Deborah Brevoort is a playwright and librettist from Alaska who now lives in the New York City area. She was a resident artist in the American Lyric Theater’s Composer Librettist Development Program. She is also an alumna of New Dramatists, one of the original company members of Alaska’s Perseverance Theatre and a co-founder of Theatre Without Borders, dedicated to international theatre exchange.
She is best known for her play The Women of Lockerbie, which has had over 550 productions to date and is produced internationally in nine languages. It won the silver medal in the Onassis International Playwriting Competition. It was produced in London at the Orange Tree, off-Broadway at the New Group & Women’s Project and in Los Angeles at Tim Robbin’s Actors Gang. It is published by DPS and No Passport Press
Deborah has written the librettos, books and lyrics for numerous operas and musicals:
Embedded, an opera inspired by Edgar Allan Poe, with composer Patrick Soluri, was commissioned by the American Lyric Theater. It won the Frontiers competition at Ft Worth Opera, where it was produced in 2016. It premiered at the Fargo-Moorhead Opera.
Steal a Pencil for Me, a full-length opera set in the Holocaust, with composer Gerald Cohen, is based on the book of the same title. It won the 2016 Frontiers competition at Ft. Worth Opera and premiered at Opera Colorado in 2018.
The Polar Bat, a new adaptation of Die Fledermaus set in the world of Alaskan reality TV, was commissioned by the Anchorage Opera, where it premiered in 2014. She also wrote a new libretto for Mozart’s comic opera The Impresario, for the Anchorage Opera in 2015.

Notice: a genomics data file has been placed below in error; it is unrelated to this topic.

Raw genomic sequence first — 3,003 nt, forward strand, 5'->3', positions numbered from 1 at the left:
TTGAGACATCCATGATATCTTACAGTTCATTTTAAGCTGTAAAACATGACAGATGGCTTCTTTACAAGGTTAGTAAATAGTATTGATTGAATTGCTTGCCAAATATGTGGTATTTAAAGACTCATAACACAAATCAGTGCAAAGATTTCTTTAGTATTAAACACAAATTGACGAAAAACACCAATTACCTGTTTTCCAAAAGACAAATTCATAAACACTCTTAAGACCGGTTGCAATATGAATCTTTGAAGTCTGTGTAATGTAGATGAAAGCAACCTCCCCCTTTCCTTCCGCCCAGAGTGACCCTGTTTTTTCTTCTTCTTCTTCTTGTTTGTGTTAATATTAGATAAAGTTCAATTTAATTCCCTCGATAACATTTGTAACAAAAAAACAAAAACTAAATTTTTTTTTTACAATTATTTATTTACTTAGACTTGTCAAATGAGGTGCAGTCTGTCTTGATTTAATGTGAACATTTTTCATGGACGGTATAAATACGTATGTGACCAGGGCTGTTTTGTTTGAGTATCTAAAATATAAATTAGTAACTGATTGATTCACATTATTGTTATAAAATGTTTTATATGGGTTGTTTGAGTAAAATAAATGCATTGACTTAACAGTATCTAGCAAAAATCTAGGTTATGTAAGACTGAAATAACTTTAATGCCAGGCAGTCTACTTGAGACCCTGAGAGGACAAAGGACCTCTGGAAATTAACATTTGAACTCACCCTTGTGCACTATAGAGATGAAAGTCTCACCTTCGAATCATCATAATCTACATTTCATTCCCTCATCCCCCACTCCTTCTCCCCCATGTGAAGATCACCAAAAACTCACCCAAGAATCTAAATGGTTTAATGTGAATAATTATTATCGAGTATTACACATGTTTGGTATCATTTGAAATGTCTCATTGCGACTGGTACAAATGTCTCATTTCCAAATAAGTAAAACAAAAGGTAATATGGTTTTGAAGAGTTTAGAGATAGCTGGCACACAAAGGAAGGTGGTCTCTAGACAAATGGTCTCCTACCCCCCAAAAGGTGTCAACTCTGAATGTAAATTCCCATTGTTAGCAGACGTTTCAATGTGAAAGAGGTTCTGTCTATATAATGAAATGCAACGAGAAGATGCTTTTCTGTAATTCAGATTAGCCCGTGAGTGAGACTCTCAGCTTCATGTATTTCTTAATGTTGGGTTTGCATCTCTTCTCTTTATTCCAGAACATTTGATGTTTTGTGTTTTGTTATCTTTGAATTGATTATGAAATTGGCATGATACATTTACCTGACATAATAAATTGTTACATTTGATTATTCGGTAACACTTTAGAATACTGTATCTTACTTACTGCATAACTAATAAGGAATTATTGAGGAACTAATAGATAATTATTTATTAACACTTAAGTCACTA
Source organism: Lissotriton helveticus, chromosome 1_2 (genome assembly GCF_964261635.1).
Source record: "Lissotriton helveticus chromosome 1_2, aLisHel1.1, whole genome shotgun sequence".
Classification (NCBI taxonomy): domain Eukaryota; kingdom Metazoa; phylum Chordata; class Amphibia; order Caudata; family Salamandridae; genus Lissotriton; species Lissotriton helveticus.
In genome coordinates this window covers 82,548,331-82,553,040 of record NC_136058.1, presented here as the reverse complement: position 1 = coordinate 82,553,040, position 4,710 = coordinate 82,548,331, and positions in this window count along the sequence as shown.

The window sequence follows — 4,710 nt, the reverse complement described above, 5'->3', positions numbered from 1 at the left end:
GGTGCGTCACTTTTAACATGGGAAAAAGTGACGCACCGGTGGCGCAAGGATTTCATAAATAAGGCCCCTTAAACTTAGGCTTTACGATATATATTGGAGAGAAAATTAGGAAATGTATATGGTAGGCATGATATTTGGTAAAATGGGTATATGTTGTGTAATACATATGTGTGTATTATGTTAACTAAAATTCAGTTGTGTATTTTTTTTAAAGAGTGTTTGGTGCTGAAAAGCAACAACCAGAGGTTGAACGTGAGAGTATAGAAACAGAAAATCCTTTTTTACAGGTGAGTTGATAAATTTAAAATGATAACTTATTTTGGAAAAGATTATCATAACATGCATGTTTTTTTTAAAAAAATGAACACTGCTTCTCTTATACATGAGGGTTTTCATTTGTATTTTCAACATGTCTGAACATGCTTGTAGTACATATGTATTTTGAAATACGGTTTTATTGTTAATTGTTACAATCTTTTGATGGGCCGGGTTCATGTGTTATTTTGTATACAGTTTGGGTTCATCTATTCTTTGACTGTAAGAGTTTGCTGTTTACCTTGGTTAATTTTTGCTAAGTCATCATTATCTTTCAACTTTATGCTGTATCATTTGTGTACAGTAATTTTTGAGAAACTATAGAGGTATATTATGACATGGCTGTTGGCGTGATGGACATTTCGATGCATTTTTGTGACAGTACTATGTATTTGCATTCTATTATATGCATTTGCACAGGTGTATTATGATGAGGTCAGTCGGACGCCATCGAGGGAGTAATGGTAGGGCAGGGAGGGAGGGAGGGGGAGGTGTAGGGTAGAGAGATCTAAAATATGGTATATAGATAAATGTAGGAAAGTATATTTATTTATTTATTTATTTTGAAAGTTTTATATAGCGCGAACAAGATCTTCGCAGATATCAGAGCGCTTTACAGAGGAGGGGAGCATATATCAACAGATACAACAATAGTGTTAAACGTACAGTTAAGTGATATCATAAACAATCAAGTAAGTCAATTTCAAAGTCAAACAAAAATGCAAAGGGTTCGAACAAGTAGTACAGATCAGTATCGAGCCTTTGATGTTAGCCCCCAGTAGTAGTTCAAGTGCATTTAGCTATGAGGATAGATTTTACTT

Deborah was a finalist for the 2018 Pellicciotti Prize in Opera composition for Albert Nobbs, a full-length opera, with Patrick Soluri, selections from which were presented by ALT in the New Works Forum at Opera America in 2018.
Blue Moon Over Memphis, her Noh Drama about Elvis Presley, is published by Applause Books in “The Best American Short Plays.” It is currently touring internationally in a traditional Noh production byTheatre Nohgaku of Tokyo with Noh orchestrations.
Crossing Over, an Amish hip hop musical with composer Stephanie Salzman (co-lyricist) was chosen for the ASCAP Festival at the Lied Center. It received an ASCAP residency at CAP 21 and a choroegraphy lab and musical showcase at the Theatre Barn in NYC with Rickey Tripp (Hamilton). It will be presented in a showcase at the York Theatre in 2018.
Coyote Goes Salmon Fishing, with composer Scott Richards, won the Frederick Loewe Award and was produced at the University of Houston by Stuart Ostrow and Perseverance Theatre in Alaska, directed by Molly Smith.
King Island Christmas, with composer David Friedman, won the Frederick Loewe Award. An Alaskan story inspired by the children’s book of the same title, the cast album was produced by 12-time Grammy winner Thomas Z. Shepard, featuring Chuck Cooper and Marin Mazzie. There have been over 60 productions in the US, Canada and Australia.